The case bothered him. He knew himself well enough to know that not only would it require his full concentration, but that that same concentration would likely reduce a few brain cells for the next few days.
Who was killing grooms-to-be in his town?
What makes people do such horrible things?
Darby’s question haunted him, nagging at the back of his sleep-deprived mind. After his visit to Bo Gage’s old residence, he’d headed back to the Circle T to review the latest crime scene with fresh eyes. The visit hadn’t turned up much, other than the fact that the town was shaken. The restaurant had reported that nearly all their Saturday night reservations had been canceled before the owner was even able to make the calls that they would be closed that evening.
But it was the comments the proprietor, Gus Hanley, had fielded from those canceling guests that had Finn concerned.
“If someone’s killing men who are about to get married, can I risk even going out on a date?”
“Big-city crime has come to Red Ridge. Maybe I need to try staying in for a while.”
“Should we reconsider our spring wedding?”
Along with the canceled reservations, Gus had lost two events for early March—one for an engagement party and one for a rehearsal dinner.
No doubt about it, Red Ridge was in a panic. As a lifelong resident, Finn found that sad. As chief of police—it was unbearable. He’d become a cop because he’d wanted to make a difference. The fact that he was good at it was an added bonus that kept him focused, determined and dedicated. The added added bonus of working with Lotte had sealed the deal.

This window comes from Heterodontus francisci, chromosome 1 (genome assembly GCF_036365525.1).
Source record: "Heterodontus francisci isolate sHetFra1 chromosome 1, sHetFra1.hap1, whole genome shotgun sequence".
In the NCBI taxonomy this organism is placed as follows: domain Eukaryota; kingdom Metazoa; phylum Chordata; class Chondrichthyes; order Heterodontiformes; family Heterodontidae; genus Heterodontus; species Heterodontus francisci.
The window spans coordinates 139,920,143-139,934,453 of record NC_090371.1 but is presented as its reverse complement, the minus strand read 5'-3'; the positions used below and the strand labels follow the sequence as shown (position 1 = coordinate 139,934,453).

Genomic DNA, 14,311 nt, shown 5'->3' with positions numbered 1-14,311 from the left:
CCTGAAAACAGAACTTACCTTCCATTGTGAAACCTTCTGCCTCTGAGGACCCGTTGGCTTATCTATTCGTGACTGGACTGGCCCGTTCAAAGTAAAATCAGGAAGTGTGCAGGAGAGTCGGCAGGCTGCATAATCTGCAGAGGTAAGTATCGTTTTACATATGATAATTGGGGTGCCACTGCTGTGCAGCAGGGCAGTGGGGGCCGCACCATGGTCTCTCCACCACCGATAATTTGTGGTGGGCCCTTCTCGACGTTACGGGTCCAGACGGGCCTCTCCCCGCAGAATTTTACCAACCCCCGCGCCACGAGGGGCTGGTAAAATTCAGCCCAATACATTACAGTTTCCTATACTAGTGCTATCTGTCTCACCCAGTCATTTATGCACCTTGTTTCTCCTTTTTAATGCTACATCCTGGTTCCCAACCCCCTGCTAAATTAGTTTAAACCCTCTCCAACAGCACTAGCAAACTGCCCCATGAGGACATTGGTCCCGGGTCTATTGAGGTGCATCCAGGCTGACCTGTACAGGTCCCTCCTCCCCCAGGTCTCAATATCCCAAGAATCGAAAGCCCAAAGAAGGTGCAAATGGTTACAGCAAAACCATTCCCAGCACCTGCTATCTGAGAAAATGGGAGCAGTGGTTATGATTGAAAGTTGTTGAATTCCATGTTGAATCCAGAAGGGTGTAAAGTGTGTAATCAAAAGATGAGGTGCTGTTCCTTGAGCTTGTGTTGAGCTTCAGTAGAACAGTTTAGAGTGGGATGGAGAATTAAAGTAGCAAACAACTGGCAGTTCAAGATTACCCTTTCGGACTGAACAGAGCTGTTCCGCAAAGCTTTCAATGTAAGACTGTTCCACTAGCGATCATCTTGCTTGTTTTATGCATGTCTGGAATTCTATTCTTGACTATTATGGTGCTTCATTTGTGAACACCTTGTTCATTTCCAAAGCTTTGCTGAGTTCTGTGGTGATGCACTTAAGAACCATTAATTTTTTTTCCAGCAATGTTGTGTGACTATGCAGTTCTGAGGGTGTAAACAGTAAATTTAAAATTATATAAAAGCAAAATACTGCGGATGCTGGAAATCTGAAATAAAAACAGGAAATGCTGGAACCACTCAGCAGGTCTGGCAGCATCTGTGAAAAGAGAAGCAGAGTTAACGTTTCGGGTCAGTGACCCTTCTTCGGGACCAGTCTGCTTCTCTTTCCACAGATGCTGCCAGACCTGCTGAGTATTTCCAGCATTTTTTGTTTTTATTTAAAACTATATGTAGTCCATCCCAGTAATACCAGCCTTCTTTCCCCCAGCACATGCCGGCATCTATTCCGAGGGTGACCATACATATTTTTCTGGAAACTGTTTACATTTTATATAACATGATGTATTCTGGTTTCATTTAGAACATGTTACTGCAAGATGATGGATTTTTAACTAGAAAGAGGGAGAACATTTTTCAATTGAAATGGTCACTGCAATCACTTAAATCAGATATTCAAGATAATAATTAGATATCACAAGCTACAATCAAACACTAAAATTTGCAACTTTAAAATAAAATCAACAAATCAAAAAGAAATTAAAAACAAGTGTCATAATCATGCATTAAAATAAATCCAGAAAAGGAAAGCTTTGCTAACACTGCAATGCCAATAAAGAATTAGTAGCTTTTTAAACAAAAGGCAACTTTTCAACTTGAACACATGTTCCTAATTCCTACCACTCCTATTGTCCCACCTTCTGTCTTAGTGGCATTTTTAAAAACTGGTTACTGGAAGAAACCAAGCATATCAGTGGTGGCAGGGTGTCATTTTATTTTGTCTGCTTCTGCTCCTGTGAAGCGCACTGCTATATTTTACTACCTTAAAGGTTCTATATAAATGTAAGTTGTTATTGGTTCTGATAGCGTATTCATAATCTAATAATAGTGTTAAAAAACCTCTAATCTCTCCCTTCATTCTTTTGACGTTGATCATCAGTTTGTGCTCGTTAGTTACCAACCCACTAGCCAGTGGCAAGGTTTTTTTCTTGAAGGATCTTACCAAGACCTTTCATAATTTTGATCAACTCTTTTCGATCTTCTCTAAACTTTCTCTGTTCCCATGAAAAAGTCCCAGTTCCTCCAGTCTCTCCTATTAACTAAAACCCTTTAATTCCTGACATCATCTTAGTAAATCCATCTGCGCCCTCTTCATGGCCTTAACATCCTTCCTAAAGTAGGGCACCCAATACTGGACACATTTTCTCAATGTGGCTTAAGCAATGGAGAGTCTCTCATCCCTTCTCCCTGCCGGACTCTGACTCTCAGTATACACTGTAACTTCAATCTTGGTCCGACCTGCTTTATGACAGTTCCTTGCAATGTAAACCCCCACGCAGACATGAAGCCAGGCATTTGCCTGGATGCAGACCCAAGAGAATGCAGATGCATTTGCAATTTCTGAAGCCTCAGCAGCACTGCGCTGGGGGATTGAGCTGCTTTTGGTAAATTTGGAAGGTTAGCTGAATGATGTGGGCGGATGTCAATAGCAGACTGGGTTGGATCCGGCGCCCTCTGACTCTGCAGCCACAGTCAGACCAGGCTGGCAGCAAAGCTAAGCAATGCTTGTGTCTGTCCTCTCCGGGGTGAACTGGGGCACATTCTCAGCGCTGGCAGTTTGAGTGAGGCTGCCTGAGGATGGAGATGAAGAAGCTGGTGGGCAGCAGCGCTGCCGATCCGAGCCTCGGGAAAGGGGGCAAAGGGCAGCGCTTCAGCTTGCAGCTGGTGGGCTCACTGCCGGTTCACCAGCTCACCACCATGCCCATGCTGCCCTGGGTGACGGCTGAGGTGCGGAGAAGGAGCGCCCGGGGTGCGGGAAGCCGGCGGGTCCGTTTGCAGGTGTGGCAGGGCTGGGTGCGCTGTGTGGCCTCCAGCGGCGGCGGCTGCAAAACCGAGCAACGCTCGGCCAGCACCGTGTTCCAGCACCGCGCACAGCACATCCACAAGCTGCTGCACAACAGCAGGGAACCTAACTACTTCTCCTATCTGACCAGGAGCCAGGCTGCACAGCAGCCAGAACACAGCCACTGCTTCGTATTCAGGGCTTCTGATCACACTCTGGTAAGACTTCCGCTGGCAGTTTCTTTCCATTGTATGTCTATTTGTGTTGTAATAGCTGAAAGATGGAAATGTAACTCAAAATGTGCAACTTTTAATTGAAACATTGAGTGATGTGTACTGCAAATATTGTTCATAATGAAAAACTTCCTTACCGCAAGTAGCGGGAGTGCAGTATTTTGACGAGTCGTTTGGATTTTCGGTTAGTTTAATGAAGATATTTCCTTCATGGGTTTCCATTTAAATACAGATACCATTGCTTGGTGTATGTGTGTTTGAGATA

He hadn’t always been a K-9 cop. His first few years on the force had been focused on learning the ropes and endless hours of traffic detail. But he’d showed promise and the old chief, Clancy Macintyre, had taken him under his wing. Chief Macintyre had been a good influence, balancing his innate ability to teach with the patience and care Finn’s own father had never exhibited.
Judson Colton was a rancher and a damn fine one. But he’d never understood his oldest son, a quiet kid with an unerring eye for detail. That had always been true and, whether by choice or by habit, he and his father maintained a respectful distance. His father’s second wife, Joanelle, had made that even easier to accomplish with her cold ways and dismissal of Judson’s first child as a burden she was forced to carry.
But there was one thing ranch life had taught Finn and that was his love of animals. His opportunity to move in to the K-9 unit and work with a trained canine partner had taken his love of police work and made it his life’s calling.
He was good at his job and he was good to the men and women who worked for him. They all kept Red Ridge safe and took pride in their role as protectors. And someone had come to their town and violated all they’d built.
Suddenly tired of it all, including the need to question petite women with silky hair and what read as determined—but innocent—eyes, Finn headed for his desk. The case weighed on him and he’d be no good to anyone if he didn’t clear his head. It was time to wrap up the little paperwork he’d come in for, get his notes on the interview with Darby logged in and head home. Maybe he’d make a steak and a baked potato, the hearty meal a way to relax and recharge.
And then he’d eat it alone.
That thought hit harder than all the others that had bombarded him throughout the day.
He’d been alone since his divorce and had believed himself okay with it. He’d had dates from time to time. Had even progressed to something more like a relationship a few years back with a sweet teacher down in Black Hills City. But, ultimately, things hadn’t worked out. She’d had visions of the future and in the end he simply couldn’t get his head on the same page.
So why was he now imagining enjoying his steak and potato with a companion?
One who looked suspiciously like Darby Gage.
The squad room was quiet. His cousin Brayden, another K-9 cop on the team, was tapping away at his keyboard. He was nodding his head to whatever music pumped through his ears—classic rock, if Finn knew his cousin—but he did holler a “yo” as Finn passed.